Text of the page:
Body mass index (BMI) may not accurately or adequately reflect body composition or its role in the development of cardiovascular disease (CVD). Ectopic adipose depots may provide a more refined representation of the role of adiposity in CVD. Thus, the association of pericardial and intra-thoracic fat with coronary artery calcium (CAC) was examined.

Design and Methods

Nearly 600 white men and women, as well as Filipina women and African-American women, all without known CVD, had abdominal and chest computed tomography (CT) scans at two time points about 4 years apart from which CAC presence, severity and progression, as well as pericardial and intrathoracic fat volumes were obtained. Logistic and linear regression models with staged adjustment were used to assess associations of pericardial and intra-thoracic fat with CAC presence, severity, and progression.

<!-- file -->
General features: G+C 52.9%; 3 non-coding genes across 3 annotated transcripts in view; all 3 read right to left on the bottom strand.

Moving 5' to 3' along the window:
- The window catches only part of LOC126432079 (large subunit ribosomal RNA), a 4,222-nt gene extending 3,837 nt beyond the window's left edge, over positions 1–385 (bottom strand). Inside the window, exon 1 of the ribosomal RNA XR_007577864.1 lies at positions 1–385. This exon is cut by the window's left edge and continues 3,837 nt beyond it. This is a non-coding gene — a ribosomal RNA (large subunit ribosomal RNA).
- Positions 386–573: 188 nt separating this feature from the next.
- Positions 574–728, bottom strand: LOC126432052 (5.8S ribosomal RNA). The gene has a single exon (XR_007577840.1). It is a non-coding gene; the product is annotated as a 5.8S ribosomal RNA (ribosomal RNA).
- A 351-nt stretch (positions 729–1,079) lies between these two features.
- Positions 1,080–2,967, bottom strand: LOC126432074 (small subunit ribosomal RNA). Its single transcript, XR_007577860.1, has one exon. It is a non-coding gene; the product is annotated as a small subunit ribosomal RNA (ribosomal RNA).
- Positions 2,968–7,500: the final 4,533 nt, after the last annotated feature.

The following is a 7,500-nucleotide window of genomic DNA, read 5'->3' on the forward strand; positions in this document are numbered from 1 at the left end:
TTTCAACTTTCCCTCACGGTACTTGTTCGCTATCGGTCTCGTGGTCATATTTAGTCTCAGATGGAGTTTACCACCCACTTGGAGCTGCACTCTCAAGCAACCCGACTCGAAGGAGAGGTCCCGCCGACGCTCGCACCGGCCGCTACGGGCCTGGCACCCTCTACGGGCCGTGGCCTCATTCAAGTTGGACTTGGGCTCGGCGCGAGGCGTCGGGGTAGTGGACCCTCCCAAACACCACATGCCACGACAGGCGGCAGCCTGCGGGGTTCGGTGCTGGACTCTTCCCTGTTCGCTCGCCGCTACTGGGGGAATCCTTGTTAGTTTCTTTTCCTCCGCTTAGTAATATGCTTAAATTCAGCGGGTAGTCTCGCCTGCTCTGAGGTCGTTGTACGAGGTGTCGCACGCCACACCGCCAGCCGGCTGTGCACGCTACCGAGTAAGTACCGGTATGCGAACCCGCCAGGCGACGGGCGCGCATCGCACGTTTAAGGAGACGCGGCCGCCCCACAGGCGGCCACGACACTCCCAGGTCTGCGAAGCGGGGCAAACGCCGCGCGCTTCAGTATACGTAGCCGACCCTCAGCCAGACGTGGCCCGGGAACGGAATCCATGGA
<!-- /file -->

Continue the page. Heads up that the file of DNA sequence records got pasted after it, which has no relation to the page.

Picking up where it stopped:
After adjustment for age, BMI, sex/ethnic group, ever smoking, and lipids, each standard deviation higher increment of intra-thoracic fat, but not pericardial fat, was significantly associated with 3.84-fold higher odds of prevalent CAC (95% CI (1.54, 9.58), P = 0.004) and a 38.4% higher CAC score (95% CI (3.5%, 90.0%), P = 0.03). Neither pericardial nor intrathoracic fat were associated with CAC progression.


Contrary to previous reports, pericardial fat was not associated with the presence, severity or progression of CAC. However, a significant association between intrathoracic fat and both the presence and severity of CAC was demonstrated. Studies measuring fat in the thoracic cavity may consider defining intrathoracic fat as a separate entity from pericardial fat.